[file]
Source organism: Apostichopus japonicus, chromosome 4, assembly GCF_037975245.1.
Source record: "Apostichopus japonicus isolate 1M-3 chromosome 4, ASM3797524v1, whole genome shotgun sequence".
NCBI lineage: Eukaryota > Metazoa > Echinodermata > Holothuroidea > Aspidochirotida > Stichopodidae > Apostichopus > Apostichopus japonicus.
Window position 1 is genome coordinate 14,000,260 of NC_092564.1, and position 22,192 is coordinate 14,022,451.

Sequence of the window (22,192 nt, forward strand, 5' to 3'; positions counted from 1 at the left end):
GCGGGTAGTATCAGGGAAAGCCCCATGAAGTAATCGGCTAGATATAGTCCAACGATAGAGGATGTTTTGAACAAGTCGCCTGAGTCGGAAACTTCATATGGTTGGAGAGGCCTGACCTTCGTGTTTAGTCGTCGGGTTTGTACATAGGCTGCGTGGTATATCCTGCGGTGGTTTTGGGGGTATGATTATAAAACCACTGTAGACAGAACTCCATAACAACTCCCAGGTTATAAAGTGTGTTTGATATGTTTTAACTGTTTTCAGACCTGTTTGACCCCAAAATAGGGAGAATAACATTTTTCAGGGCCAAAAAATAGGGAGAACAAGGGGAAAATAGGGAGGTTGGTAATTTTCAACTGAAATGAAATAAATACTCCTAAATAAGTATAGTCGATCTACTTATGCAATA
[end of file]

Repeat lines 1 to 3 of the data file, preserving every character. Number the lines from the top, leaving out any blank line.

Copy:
Source organism: Apostichopus japonicus, chromosome 4, assembly GCF_037975245.1.
Source record: "Apostichopus japonicus isolate 1M-3 chromosome 4, ASM3797524v1, whole genome shotgun sequence".
NCBI lineage: Eukaryota > Metazoa > Echinodermata > Holothuroidea > Aspidochirotida > Stichopodidae > Apostichopus > Apostichopus japonicus.